Life Basics

Love Hurts

Love…..a much overused word. And the definition! Wow! All over the spectrum, from good to bad, positive to negative.

If you’re older than a new teenager you have at least heard the song “Love Hurts” by Nazareth. We listen to those lyrics with mixed emotion, because although we don’t really agree – at the same time, we do. ilovechildren

Love Does Hurt

Love is the thing that gives us the most gratification in life, and therefore opens us up to the most pain.

And our children are what we love the most. Over the years of being a parent and now a grandparent I have made this statement many, many times: Raising children is the most difficult, and the most rewarding thing you will ever do in life.

Love….According to C. S. Lewis   

Love anything and your heart will be wrung and possibly broken. If you want to make sure of keeping it intact, you must give it to no one, not even an animal. Wrap it carefully round with hobbies and little luxuries; avoid all entanglements. Lock it up safe in the casket or coffin of your selfishness. But in that casket, safe, dark, motionless, airless, it will change. It will not be broken, it will become unbreakable, impenetrable, irredeemable. To love is to be vulnerable. - from The Four Loves

 Love and Hurt

I have found the paradox, that if you love until it hurts, there can be no more hurt, only more love. - Mother Teresa 

Read more love quotes here.

Share and Enjoy: These icons link to social bookmarking sites where readers can share and discover new web pages.
  • Facebook
  • Twitter
  • del.icio.us
  • Digg
  • Reddit
  • Wikio
  • Ask
  • Squidoo
  • StumbleUpon
  • Technorati
  • Print

attitude – Attitude – ATTITUDE!

Attitude in our young people – where does it come from? So often we teach our children attitude without having the intention to do so. They watch us and emulate the attitude we live in our own life. Smiles are contagious. “A smile is something you can’t give away; it always comes back to you.”  ~Author Unknown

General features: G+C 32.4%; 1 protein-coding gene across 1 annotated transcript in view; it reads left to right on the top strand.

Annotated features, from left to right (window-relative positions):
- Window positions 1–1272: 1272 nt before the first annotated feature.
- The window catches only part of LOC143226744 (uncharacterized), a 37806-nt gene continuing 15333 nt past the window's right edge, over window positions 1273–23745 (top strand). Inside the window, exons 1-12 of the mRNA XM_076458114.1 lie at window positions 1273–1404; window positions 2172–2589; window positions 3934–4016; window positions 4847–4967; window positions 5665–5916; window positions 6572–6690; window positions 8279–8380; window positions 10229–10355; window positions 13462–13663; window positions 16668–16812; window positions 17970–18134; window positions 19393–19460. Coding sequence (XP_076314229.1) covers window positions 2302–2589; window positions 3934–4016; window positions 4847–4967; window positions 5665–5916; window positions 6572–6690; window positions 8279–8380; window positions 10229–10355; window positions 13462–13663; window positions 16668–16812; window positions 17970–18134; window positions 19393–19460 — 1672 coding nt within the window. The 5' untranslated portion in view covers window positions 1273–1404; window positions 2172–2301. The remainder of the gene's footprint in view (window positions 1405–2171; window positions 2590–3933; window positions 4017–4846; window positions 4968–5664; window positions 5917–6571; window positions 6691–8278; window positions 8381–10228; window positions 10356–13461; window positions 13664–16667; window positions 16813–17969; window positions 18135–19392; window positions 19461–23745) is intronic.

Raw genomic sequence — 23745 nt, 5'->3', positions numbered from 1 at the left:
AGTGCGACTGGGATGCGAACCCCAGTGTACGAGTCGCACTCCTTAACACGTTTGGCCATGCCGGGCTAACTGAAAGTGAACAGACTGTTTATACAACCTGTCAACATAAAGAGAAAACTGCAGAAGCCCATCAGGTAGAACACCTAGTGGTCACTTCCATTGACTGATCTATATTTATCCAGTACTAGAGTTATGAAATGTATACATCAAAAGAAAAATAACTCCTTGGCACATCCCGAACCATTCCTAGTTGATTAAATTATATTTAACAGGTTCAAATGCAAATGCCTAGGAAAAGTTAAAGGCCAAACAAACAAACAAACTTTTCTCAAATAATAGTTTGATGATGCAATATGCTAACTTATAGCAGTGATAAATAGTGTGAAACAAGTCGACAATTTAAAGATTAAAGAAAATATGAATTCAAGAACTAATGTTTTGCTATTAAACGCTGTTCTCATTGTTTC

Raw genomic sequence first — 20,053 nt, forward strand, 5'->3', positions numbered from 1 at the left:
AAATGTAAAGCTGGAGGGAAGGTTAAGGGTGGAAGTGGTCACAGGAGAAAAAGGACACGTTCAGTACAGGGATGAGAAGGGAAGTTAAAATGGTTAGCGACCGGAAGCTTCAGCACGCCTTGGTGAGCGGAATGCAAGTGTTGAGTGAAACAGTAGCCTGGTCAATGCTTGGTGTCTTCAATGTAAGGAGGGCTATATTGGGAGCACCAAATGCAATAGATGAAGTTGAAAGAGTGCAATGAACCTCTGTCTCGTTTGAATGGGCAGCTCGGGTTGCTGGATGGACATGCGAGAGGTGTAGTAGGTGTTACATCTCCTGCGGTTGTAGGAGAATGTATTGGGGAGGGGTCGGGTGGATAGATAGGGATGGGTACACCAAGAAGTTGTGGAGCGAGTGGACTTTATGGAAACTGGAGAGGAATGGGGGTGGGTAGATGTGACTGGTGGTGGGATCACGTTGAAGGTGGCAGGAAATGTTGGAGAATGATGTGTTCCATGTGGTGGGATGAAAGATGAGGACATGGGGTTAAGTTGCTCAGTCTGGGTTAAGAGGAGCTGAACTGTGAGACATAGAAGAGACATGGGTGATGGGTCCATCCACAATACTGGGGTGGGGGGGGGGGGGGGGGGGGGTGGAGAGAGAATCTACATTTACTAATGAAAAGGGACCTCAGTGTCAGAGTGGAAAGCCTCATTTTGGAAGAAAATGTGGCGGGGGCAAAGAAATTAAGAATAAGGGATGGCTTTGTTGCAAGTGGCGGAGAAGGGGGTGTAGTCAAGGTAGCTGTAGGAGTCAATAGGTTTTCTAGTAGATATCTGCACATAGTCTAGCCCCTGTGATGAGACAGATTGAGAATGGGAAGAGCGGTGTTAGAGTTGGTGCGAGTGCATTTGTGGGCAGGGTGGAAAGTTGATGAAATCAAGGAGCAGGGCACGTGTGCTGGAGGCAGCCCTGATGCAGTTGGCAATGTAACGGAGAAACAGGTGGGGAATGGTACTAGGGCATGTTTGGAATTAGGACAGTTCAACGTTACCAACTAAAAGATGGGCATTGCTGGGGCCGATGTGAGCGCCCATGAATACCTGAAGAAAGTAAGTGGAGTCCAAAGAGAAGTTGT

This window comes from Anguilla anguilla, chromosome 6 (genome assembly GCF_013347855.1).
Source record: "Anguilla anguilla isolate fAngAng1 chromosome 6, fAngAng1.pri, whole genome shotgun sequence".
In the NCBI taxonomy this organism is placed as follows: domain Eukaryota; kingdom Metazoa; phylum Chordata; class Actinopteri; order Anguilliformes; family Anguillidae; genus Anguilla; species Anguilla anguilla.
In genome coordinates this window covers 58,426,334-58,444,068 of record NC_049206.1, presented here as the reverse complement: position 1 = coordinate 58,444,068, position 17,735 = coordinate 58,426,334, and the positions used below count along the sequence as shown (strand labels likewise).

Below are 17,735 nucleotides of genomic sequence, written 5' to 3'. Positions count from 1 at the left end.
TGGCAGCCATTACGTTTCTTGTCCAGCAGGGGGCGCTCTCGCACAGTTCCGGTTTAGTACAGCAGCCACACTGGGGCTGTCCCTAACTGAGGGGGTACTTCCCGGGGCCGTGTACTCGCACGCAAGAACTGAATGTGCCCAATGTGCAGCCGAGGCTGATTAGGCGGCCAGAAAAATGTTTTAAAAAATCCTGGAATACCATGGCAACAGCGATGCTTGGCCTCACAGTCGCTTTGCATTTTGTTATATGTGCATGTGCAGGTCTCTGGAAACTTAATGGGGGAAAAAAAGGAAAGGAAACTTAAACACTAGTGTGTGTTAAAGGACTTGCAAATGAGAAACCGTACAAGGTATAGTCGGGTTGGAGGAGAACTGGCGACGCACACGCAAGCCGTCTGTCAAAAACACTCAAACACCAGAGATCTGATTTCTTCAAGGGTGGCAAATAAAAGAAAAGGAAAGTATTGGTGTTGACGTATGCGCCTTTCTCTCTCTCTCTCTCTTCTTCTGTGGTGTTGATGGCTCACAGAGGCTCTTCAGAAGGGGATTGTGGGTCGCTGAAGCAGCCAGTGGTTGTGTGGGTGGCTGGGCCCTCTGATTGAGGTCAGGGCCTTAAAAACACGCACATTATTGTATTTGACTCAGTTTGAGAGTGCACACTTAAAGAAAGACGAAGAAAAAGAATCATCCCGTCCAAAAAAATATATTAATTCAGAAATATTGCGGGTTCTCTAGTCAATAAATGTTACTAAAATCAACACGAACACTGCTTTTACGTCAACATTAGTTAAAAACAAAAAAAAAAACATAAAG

smile_quotes_graphics_03

Attitude Is 100% Learned

Your little one was not born with a good attitude or a bad one. Like prejudice, everything about the way we approach life comes to us from those we are around each and every day.

The question becomes not “are you teaching your child an attitude toward life” but rather “what attitude are they learning from you?”

 

Do bad things happen in life? To everyone? So, then what difference does attitude make if it can’t help you avoid troubles?

It’s simple really. We have the choice of spreading joy & light if life or carrying the rain clouds of poor attitude with us where ever we go. If life is going to kick you, no matter what you do – and you know it, you still have the same options. You can make people happy to see you or make them happy to see you leave.

Attitude Gives You Wings

Just imagine a child starting out with strong positive affirmations so much a part of daily life that they become the song of joy! But you don’t have to imagine it, just watch Jessica for 50 seconds.

 

 

Even more amazing is the things not quite apparent on first view. About half way through you begin to hear a happy baby off camera. As little Jessica is ‘ramping up’ her affirmation the baby is getting excited too and starting to participate! Additionally, there is so much power and detail in her attitude and words that it is obvious that she has watched and listened to someone else do this – she has learned by example. As I said “Attitude Gives You Wings” that is, positive attitude. But what about the other side of the coin?

Poor Attitude Gives You Tears And Claws

Moving through the trials and tribulations of everyday living wears on you. Having a strong self image and positive attitude smooths out the bumps. But those whose family did not give them this gift…..over time they tend to get worn down and ground up in the gears of ‘reality.’ And after too much pain and sorrow many turn mean and begin to bring others down. Misery loves company doesn’t it?

What will you choose for your children? I know, the best – the right way, etc. But do you really think that all the rest of the world choose differently? Not really. You see, we all want to choose right, but the decision is not enough. It’s all about the action. It’s about what we do and say every day, not when we happen to be thinking clearly. 

Think on this: three frogs are all sitting around in the pond and after a while they all decided to jump off their lily pads.

Here is the question I want to ask you: How many of those frogs are still on the lily pads? All of them. You see they decided to jump off – but the decision must be followed by action. Can you really lose weight by deciding to? Nope. And if you want your child to have a great life you can help with that some. But only if you start right now.

Share and Enjoy: These icons link to social bookmarking sites where readers can share and discover new web pages.
  • Facebook
  • Twitter
  • del.icio.us
  • Digg
  • Reddit
  • Wikio
  • Ask
  • Squidoo
  • StumbleUpon
  • Technorati
  • Print

Show Them Nature: Get Out Of The House!